Monday, September 10, 2018

Policing A Victorian Institution Built By Upper-Class Men


pbs |  Upper class men built and curated the U.S. Tennis and Lawn Association, now the USTA, toward the end of the Victorian era. Even though women played, men led the association for more than 100 years, wrote its rules — what players wore, when women played, how many sets in a match and more — and enforced them.

One of the first examples of this appears as an asterisk in its rules from 1903, clarifying that, “it was (officially) decided that ‘all matches in which ladies take part in tournaments … shall be the best two in three sets.’” Men continued playing five.

Historian Warren Kimball, a former volunteer for the association who spent years curating the association’s history for his book, “Raising the Game,” said he never found a documented explanation for this rule, but feels certain that men just decided that “women were not strong enough.”

That rule persisted for the better part of tennis’ history and still exists today for the biggest championship under the association’s governance: the U.S. Open. Except now, Thompson said, some traditionalists use this disparity as an argument to push against equal pay.

The association was also ignoring if not rejecting black players, even though Tuskegee Institute, an all-black college, held tournaments as early as the 1890s, according to the book. 

While it had black players on its Ivy League teams, it declined Howard University’s application for membership in 1922, according to minutes published in the book, because “southern clubs would ‘see red’ on that … there would be no chance in the world of a club of negros [sic] getting membership in the Association.”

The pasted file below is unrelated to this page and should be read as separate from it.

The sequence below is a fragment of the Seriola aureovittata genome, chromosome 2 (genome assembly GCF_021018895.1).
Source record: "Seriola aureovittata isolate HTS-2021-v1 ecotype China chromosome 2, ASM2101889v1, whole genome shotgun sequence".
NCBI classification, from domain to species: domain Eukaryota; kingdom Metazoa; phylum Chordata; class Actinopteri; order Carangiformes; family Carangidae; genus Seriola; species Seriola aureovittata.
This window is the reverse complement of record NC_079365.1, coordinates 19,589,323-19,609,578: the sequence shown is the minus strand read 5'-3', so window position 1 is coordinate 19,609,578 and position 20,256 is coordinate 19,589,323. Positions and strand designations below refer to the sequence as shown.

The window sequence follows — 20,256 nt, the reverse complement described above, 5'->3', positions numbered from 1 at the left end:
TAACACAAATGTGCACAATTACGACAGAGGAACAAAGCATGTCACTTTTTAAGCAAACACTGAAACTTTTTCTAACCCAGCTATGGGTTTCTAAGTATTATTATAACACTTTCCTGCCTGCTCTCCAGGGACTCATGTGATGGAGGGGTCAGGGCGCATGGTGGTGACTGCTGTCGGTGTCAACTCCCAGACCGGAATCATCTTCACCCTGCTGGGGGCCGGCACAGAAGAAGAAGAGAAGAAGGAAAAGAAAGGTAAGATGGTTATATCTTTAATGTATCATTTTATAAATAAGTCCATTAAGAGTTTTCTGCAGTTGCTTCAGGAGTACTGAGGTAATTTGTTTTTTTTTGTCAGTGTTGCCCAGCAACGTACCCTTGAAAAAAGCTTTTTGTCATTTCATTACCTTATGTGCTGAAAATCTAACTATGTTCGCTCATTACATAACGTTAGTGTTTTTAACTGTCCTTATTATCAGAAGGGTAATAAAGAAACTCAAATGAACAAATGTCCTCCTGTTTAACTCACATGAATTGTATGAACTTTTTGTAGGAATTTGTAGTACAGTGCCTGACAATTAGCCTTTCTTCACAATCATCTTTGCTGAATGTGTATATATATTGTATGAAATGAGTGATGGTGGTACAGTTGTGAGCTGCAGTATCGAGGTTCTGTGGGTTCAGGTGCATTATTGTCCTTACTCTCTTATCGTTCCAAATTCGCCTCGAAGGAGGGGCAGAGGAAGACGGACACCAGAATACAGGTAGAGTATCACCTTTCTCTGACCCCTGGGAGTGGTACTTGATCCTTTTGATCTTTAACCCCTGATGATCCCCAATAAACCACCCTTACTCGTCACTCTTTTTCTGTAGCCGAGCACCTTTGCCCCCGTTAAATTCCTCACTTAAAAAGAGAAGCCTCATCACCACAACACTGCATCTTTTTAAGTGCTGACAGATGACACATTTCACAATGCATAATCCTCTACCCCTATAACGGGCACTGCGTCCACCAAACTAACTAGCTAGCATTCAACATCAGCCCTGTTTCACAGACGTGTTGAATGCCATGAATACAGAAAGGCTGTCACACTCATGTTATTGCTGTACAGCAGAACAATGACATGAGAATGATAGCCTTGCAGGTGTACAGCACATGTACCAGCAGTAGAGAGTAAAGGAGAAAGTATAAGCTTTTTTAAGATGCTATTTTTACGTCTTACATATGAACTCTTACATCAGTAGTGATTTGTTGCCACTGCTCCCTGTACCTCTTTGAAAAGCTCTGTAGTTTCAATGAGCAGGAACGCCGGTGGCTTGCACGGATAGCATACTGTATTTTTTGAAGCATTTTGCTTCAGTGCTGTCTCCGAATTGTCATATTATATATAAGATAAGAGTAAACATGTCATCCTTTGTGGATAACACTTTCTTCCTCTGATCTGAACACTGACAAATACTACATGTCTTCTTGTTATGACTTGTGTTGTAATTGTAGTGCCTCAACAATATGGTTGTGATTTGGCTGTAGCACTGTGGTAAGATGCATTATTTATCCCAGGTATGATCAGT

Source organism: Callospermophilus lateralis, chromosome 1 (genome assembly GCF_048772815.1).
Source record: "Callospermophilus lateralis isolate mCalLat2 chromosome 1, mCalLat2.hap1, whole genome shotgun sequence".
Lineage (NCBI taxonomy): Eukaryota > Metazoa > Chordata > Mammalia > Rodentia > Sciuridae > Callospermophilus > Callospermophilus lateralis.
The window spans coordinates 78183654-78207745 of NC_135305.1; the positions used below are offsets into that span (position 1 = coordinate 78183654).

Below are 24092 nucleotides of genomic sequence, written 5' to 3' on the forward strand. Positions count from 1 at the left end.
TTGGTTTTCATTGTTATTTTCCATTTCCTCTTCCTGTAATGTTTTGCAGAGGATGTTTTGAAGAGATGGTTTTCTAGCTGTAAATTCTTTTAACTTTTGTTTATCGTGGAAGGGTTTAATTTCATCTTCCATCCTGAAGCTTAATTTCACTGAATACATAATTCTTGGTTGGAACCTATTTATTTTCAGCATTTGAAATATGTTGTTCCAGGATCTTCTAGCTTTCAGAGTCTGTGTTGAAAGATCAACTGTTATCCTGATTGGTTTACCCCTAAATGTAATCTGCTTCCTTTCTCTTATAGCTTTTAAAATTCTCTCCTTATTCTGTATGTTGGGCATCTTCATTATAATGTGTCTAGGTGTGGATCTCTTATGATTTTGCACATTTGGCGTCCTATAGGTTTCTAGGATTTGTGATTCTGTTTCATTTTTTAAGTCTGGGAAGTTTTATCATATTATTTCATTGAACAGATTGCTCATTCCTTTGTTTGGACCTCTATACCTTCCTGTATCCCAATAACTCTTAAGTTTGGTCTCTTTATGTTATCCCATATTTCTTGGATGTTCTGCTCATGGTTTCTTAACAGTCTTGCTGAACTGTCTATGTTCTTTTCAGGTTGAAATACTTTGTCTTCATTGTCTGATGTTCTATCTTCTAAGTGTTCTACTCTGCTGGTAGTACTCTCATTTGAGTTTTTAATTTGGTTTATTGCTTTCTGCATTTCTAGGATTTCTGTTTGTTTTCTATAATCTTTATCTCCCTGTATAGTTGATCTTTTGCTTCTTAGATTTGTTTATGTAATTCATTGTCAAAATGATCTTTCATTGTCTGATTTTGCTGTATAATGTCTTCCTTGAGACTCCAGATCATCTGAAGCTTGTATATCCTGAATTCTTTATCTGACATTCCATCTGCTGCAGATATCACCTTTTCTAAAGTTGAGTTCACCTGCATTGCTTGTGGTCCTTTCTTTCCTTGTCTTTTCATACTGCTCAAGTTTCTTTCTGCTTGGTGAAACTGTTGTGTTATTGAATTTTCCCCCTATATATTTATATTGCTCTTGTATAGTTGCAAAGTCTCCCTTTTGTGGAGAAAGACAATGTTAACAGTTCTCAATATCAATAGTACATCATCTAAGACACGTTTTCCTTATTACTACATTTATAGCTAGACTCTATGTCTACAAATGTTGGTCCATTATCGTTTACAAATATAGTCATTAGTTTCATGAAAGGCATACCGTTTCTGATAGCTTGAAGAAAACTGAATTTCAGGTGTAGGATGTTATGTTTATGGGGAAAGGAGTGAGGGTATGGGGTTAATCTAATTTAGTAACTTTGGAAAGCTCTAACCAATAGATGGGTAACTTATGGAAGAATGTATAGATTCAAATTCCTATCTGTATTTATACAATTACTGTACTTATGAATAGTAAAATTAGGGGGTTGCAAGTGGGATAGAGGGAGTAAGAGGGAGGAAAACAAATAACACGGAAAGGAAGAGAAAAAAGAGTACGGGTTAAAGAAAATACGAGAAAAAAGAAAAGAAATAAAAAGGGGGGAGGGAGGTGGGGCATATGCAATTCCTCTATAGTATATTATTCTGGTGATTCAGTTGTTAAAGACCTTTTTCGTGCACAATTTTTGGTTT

By the late 1940s, white women were struggling with rules policing their femininity and how they should look on the court. American Gertrude Augusta Moran, known as “Gussie,” wanted to feel more feminine, and reached out to a top designer ahead of her Wimbledon tournament to ask for a colorful ensemble. 

The designer, knowing Wimbledon’s strict, all-white rules that are almost the same today, instead designed a short skirt and lace-trimmed underwear, which she wore for the first time at a pre-match tea party.

“Gorgeous Gussie’s Lace-Fringed Panties No. 1 Attraction on Wimbledon’s Courts,” was the headline that ran in The New York Times reviewing the party.

By the time she had to compete, she walked onto the court with the racket in front of her face, while photographers pushed for space on the floor to get a shot of the lace. She was eliminated from Wimbledon early and the designer was banned from hosting and dressing other players.

Even though she ranked fourth in the nation at her peak, because of the reaction to her lace, her legacy as a sex symbol consumed her reputation for talent. 

“I really couldn’t handle the pressure,” she told the Orlando Sentinel nearly 40 years later.